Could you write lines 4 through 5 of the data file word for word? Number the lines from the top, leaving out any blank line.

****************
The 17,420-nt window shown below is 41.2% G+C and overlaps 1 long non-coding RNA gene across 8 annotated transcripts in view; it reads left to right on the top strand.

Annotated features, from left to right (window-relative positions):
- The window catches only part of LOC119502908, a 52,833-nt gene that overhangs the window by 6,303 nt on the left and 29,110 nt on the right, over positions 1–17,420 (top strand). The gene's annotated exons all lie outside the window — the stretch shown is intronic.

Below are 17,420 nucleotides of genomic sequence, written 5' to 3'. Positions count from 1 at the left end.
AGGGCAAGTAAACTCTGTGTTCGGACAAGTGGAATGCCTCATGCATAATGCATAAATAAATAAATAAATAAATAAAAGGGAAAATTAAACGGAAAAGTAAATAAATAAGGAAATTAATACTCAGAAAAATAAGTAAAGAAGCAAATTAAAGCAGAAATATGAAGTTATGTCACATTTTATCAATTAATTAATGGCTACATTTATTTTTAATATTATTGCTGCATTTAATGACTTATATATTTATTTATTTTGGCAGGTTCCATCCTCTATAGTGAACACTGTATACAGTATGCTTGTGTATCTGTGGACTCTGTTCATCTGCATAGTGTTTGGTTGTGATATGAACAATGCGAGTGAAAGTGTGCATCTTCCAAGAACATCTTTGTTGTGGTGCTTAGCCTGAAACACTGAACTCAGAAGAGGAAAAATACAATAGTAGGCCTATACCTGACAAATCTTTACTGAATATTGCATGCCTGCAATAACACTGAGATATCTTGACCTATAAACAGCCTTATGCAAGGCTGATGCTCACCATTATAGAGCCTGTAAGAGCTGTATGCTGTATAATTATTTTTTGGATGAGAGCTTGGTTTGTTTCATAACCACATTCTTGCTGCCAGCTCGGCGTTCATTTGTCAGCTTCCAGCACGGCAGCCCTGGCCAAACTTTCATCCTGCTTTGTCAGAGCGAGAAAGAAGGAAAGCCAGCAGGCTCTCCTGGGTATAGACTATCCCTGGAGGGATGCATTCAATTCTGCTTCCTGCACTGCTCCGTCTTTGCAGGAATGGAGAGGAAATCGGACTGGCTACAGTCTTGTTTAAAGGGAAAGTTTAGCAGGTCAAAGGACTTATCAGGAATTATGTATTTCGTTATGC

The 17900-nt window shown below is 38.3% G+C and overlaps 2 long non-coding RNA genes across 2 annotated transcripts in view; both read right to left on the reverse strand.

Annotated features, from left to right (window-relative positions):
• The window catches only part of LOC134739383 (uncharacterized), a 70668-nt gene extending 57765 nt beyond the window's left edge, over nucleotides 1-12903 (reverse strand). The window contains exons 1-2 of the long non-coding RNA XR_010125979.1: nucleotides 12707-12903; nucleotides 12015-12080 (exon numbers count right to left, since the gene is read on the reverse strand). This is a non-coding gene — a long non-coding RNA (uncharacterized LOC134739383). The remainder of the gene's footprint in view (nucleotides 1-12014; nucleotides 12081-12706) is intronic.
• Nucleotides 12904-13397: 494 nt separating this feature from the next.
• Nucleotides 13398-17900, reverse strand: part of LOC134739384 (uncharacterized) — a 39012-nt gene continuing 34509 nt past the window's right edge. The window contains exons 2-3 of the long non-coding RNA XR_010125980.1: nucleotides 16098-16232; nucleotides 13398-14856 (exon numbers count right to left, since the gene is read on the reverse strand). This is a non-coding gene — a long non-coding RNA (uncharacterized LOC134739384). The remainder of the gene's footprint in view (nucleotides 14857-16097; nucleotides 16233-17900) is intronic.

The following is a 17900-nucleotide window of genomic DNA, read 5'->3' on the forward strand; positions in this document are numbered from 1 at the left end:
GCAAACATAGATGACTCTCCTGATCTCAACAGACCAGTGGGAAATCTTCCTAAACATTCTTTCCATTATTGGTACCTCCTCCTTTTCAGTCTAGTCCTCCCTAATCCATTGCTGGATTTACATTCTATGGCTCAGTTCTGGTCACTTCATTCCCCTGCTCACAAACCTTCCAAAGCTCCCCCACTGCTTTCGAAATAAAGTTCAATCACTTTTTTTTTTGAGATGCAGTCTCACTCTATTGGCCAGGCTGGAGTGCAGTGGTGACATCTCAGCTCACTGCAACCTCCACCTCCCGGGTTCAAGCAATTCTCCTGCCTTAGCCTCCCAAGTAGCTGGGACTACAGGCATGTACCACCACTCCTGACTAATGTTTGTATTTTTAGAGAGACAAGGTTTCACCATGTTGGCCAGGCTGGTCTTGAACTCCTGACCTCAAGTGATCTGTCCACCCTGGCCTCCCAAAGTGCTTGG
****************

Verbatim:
Below are 17,420 nucleotides of genomic sequence, written 5' to 3'. Positions count from 1 at the left end.
AGGGCAAGTAAACTCTGTGTTCGGACAAGTGGAATGCCTCATGCATAATGCATAAATAAATAAATAAATAAATAAAAGGGAAAATTAAACGGAAAAGTAAATAAATAAGGAAATTAATACTCAGAAAAATAAGTAAAGAAGCAAATTAAAGCAGAAATATGAAGTTATGTCACATTTTATCAATTAATTAATGGCTACATTTATTTTTAATATTATTGCTGCATTTAATGACTTATATATTTATTTATTTTGGCAGGTTCCATCCTCTATAGTGAACACTGTATACAGTATGCTTGTGTATCTGTGGACTCTGTTCATCTGCATAGTGTTTGGTTGTGATATGAACAATGCGAGTGAAAGTGTGCATCTTCCAAGAACATCTTTGTTGTGGTGCTTAGCCTGAAACACTGAACTCAGAAGAGGAAAAATACAATAGTAGGCCTATACCTGACAAATCTTTACTGAATATTGCATGCCTGCAATAACACTGAGATATCTTGACCTATAAACAGCCTTATGCAAGGCTGATGCTCACCATTATAGAGCCTGTAAGAGCTGTATGCTGTATAATTATTTTTTGGATGAGAGCTTGGTTTGTTTCATAACCACATTCTTGCTGCCAGCTCGGCGTTCATTTGTCAGCTTCCAGCACGGCAGCCCTGGCCAAACTTTCATCCTGCTTTGTCAGAGCGAGAAAGAAGGAAAGCCAGCAGGCTCTCCTGGGTATAGACTATCCCTGGAGGGATGCATTCAATTCTGCTTCCTGCACTGCTCCGTCTTTGCAGGAATGGAGAGGAAATCGGACTGGCTACAGTCTTGTTTAAAGGGAAAGTTTAGCAGGTCAAAGGACTTATCAGGAATTATGTATTTCGTTATGC